American women hide US Soccer logo during anthem in protest

Sports

United States players Tierna Davidson, Lindsey Horan, Julie Ertz, Abby Dahlkemper, and Kelley O’Hara stand with their jerseys turned inside out during the playing of the national anthem before a SheBelieves Cup women’s soccer match against Japan, Wednesday, March 11, 2020 at Toyota Stadium in Frisco, Texas. (AP Photo/Jeffrey McWhorter)

This is an archived article and the information in the article may be outdated. Please look at the time stamp on the story to see when it was last updated.

FRISCO, Texas (AP) — The increasingly bitter dispute between American women’s national soccer team and the U.S. Soccer Federation spilled onto the field Wednesday night when players wore their warm-up jerseys inside outin a protest before their 3-1 victory over Japan.

Players filed a gender discrimination suit against the USSF last year, a case scheduled for trial starting May 5 in federal court in Los Angeles. The USSF submitted legal papers this week claiming that the women are less skilled and have less-demanding roles than the men on its national team.

By wearing their jerseys inside out for the national anthems and team photo, players hid the USSF crest on the jerseys but allowed the four stars — one for each World Cup title — to be visible.

“We just decided today as a group, and everybody was on board with it,” said forward Carli Lloyd, a two-time FIFA Player of the Year. “And I think it just was a powerful message, without having to really send a message. I’m really proud of this group because this is not an easy thing. Like I said, we don’t want to be in this position, but we’re here and it’s just got to be better.”

The victory gave the U.S. the title in the SheBelieves Cup, a prep tournament for this year’s Olympics. Late in the second half, USSF president Carlos Cordeiro issued an apology and announced a shakeup to the federation’s legal team.

“On behalf of U.S. Soccer, I sincerely apologize for the offense and pain caused by language in this week’s court filing, which did not reflect the values of our federation or our tremendous admiration of our women’s national team,” Cordeiro said in a statement. “Our WNT players are incredibly talented and work tirelessly, as they have demonstrated time and again from their Olympic gold medals to their World Cup titles.”

Cordeiro said the USSF asked Latham & Watkins “to join and guide our legal strategy going forward.” Seyfarth Shaw had been representing the federation; Latham is the firm where former USSF president Alan Rothenberg is a retired partner.

“I have made it clear to our legal team that even as we debate facts and figures in the course of this case, we must do so with the utmost respect not only for our women’s national team players but for all female athletes around the world,” Cordeiro said.

Lloyd said she couldn’t comment on the apology, but said the team was united.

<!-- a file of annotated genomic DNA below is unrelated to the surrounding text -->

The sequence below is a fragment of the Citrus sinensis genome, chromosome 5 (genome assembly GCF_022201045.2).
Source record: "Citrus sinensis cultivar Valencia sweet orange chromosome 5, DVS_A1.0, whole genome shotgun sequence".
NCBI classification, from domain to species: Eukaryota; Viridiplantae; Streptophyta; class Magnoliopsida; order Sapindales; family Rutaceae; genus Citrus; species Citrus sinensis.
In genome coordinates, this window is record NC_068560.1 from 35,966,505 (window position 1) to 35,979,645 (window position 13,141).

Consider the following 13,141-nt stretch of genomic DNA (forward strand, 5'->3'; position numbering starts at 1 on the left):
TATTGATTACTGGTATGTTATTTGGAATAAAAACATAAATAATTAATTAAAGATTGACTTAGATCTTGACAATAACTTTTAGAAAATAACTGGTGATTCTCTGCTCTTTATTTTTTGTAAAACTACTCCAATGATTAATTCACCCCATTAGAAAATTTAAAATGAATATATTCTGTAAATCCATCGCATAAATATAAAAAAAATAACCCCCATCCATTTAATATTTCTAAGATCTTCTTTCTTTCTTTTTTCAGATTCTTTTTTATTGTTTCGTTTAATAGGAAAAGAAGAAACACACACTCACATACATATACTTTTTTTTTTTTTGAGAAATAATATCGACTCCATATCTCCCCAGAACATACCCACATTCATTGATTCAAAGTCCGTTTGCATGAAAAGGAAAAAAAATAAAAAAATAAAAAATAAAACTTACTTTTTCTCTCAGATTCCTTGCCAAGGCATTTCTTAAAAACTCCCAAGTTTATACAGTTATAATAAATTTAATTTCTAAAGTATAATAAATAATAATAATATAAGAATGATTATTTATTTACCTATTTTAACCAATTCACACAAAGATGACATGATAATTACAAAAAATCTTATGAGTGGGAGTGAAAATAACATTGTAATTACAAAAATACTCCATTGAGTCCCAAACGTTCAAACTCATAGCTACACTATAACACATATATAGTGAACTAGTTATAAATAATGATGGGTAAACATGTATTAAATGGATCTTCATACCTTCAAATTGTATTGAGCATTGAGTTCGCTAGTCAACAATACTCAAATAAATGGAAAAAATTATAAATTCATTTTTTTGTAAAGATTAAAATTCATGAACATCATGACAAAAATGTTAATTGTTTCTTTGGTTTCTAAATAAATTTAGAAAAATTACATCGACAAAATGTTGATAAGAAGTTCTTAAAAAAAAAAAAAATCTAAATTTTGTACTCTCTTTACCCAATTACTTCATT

“I think it’s just very unfortunate timing. All of it. Obviously, this is a very, very tough situation that we as players are in, and it’s not something that we want to be public about, you know? But at the end of the day, I think that we all stand united as a team,” Lloyd said. “I can’t comment, I didn’t fully read the statement that was put out, yet. I literally just came out a locker room in here. So, I’ll take some time to read it. But I think a lot of it has been unacceptable, what’s gone on. We just want to continue to keep making things better. We’ve obviously proven it on the field, and that’s ultimately our job first and foremost. But it’s our job as well to keep pushing and making things better.”

The Coca-Cola Co., a longtime sponsor of the team, issued a statement this week saying it it found legal the arguments “unacceptable and offensive.” The team’s supporters’ group, the American Outlaws, also criticized the federation.

Following the protest, many of the team’s fans on Twitter changed their profile pictures to a blank crest with four stars.

In the documents filed Monday, the USSF maintained: “A reasonable juror could conclude that the job of MNT player requires materially different skill and more responsibility than plaintiffs’ job does, while also taking place under materially different working conditions.”

Molly Levinson, a spokeswoman for the players in the lawsuit, called the assertion sexist.

The women are seeking more than $66 million in damages under the Equal Pay Act and the Civil Rights Act of 1964, and a trial is scheduled for May 5.

Megan Rapinoe, Christen Press and Lindsey Horan scored for the U.S., which extended its unbeaten streak to 31 matches. In the doubleheader opener, Spain defeated England 1-0.

Rapinoe scored on a free kick in the seventh minute, and Press extended the lead with a chip shot from atop the penalty in the 26th minute. Press has scored in nine of 10 games since Vlatko Andonovski replaced Jill Ellis as coach after last year’s World Cup title.

After Mana Iwabuchi cut the deficit in 58th minute, Horan scored on a header in the 83rd.

___

More AP soccer: https://apnews.com/Soccer and https://twitter.com/AP_Sports

Copyright 2020 The Associated Press. All rights reserved. This material may not be published, broadcast, rewritten or redistributed.